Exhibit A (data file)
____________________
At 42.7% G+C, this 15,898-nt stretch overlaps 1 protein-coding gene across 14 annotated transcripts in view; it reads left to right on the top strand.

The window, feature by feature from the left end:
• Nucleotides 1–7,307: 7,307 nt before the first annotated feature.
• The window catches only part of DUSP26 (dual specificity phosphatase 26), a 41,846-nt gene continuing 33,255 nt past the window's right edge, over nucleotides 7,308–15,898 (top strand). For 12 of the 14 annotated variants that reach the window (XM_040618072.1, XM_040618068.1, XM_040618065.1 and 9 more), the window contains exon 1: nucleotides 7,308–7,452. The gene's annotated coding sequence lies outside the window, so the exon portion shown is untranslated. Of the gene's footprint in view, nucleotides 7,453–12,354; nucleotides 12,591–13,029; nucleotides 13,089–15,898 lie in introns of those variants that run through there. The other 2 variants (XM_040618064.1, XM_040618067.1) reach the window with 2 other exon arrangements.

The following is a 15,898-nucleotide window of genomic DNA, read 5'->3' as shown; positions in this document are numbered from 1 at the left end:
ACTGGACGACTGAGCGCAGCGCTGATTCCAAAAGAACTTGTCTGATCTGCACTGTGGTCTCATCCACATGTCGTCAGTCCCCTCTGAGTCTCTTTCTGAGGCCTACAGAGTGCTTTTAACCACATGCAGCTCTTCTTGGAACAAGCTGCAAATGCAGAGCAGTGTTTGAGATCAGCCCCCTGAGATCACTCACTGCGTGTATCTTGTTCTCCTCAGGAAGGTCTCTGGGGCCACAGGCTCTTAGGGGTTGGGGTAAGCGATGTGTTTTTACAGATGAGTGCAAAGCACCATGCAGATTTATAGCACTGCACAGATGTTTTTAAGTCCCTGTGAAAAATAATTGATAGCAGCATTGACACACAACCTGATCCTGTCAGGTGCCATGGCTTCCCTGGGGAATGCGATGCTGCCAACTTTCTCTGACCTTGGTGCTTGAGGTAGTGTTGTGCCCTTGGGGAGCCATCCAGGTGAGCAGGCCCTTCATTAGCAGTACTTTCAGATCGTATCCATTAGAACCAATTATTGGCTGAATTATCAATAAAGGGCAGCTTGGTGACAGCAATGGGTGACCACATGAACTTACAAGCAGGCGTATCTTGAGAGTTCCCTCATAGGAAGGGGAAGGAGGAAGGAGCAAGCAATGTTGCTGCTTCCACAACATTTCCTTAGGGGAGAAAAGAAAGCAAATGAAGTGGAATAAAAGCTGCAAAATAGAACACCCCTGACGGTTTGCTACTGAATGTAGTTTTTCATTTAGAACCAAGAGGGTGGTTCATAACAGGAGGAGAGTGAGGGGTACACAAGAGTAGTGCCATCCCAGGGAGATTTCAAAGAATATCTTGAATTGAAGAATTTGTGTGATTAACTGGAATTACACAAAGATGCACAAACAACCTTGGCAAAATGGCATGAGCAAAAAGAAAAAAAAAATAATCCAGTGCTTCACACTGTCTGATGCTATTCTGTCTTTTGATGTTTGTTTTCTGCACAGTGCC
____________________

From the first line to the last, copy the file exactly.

At 42.7% G+C, this 15,898-nt stretch overlaps 1 protein-coding gene across 14 annotated transcripts in view; it reads left to right on the top strand.

The window, feature by feature from the left end:
• Nucleotides 1–7,307: 7,307 nt before the first annotated feature.
• The window catches only part of DUSP26 (dual specificity phosphatase 26), a 41,846-nt gene continuing 33,255 nt past the window's right edge, over nucleotides 7,308–15,898 (top strand). For 12 of the 14 annotated variants that reach the window (XM_040618072.1, XM_040618068.1, XM_040618065.1 and 9 more), the window contains exon 1: nucleotides 7,308–7,452. The gene's annotated coding sequence lies outside the window, so the exon portion shown is untranslated. Of the gene's footprint in view, nucleotides 7,453–12,354; nucleotides 12,591–13,029; nucleotides 13,089–15,898 lie in introns of those variants that run through there. The other 2 variants (XM_040618064.1, XM_040618067.1) reach the window with 2 other exon arrangements.

The following is a 15,898-nucleotide window of genomic DNA, read 5'->3' as shown; positions in this document are numbered from 1 at the left end:
ACTGGACGACTGAGCGCAGCGCTGATTCCAAAAGAACTTGTCTGATCTGCACTGTGGTCTCATCCACATGTCGTCAGTCCCCTCTGAGTCTCTTTCTGAGGCCTACAGAGTGCTTTTAACCACATGCAGCTCTTCTTGGAACAAGCTGCAAATGCAGAGCAGTGTTTGAGATCAGCCCCCTGAGATCACTCACTGCGTGTATCTTGTTCTCCTCAGGAAGGTCTCTGGGGCCACAGGCTCTTAGGGGTTGGGGTAAGCGATGTGTTTTTACAGATGAGTGCAAAGCACCATGCAGATTTATAGCACTGCACAGATGTTTTTAAGTCCCTGTGAAAAATAATTGATAGCAGCATTGACACACAACCTGATCCTGTCAGGTGCCATGGCTTCCCTGGGGAATGCGATGCTGCCAACTTTCTCTGACCTTGGTGCTTGAGGTAGTGTTGTGCCCTTGGGGAGCCATCCAGGTGAGCAGGCCCTTCATTAGCAGTACTTTCAGATCGTATCCATTAGAACCAATTATTGGCTGAATTATCAATAAAGGGCAGCTTGGTGACAGCAATGGGTGACCACATGAACTTACAAGCAGGCGTATCTTGAGAGTTCCCTCATAGGAAGGGGAAGGAGGAAGGAGCAAGCAATGTTGCTGCTTCCACAACATTTCCTTAGGGGAGAAAAGAAAGCAAATGAAGTGGAATAAAAGCTGCAAAATAGAACACCCCTGACGGTTTGCTACTGAATGTAGTTTTTCATTTAGAACCAAGAGGGTGGTTCATAACAGGAGGAGAGTGAGGGGTACACAAGAGTAGTGCCATCCCAGGGAGATTTCAAAGAATATCTTGAATTGAAGAATTTGTGTGATTAACTGGAATTACACAAAGATGCACAAACAACCTTGGCAAAATGGCATGAGCAAAAAGAAAAAAAAAATAATCCAGTGCTTCACACTGTCTGATGCTATTCTGTCTTTTGATGTTTGTTTTCTGCACAGTGCC